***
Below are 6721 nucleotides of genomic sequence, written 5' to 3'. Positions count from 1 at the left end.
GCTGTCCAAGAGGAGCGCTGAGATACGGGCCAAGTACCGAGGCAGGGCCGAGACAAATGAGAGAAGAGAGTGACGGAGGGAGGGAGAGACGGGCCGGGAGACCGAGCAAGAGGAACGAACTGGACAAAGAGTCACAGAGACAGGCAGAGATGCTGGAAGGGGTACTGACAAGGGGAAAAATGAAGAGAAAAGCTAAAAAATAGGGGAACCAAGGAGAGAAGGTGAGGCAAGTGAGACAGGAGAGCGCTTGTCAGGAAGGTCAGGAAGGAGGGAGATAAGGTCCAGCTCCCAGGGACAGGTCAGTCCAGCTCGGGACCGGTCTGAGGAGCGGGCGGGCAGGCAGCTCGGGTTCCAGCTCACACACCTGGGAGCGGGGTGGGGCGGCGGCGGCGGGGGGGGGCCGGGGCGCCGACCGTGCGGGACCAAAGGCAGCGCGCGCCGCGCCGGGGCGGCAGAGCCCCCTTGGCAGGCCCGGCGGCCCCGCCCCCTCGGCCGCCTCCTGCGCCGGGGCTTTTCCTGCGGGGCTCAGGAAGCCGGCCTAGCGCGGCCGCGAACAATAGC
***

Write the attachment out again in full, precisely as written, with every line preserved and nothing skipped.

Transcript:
Below are 6721 nucleotides of genomic sequence, written 5' to 3'. Positions count from 1 at the left end.
GCTGTCCAAGAGGAGCGCTGAGATACGGGCCAAGTACCGAGGCAGGGCCGAGACAAATGAGAGAAGAGAGTGACGGAGGGAGGGAGAGACGGGCCGGGAGACCGAGCAAGAGGAACGAACTGGACAAAGAGTCACAGAGACAGGCAGAGATGCTGGAAGGGGTACTGACAAGGGGAAAAATGAAGAGAAAAGCTAAAAAATAGGGGAACCAAGGAGAGAAGGTGAGGCAAGTGAGACAGGAGAGCGCTTGTCAGGAAGGTCAGGAAGGAGGGAGATAAGGTCCAGCTCCCAGGGACAGGTCAGTCCAGCTCGGGACCGGTCTGAGGAGCGGGCGGGCAGGCAGCTCGGGTTCCAGCTCACACACCTGGGAGCGGGGTGGGGCGGCGGCGGCGGGGGGGGGCCGGGGCGCCGACCGTGCGGGACCAAAGGCAGCGCGCGCCGCGCCGGGGCGGCAGAGCCCCCTTGGCAGGCCCGGCGGCCCCGCCCCCTCGGCCGCCTCCTGCGCCGGGGCTTTTCCTGCGGGGCTCAGGAAGCCGGCCTAGCGCGGCCGCGAACAATAGC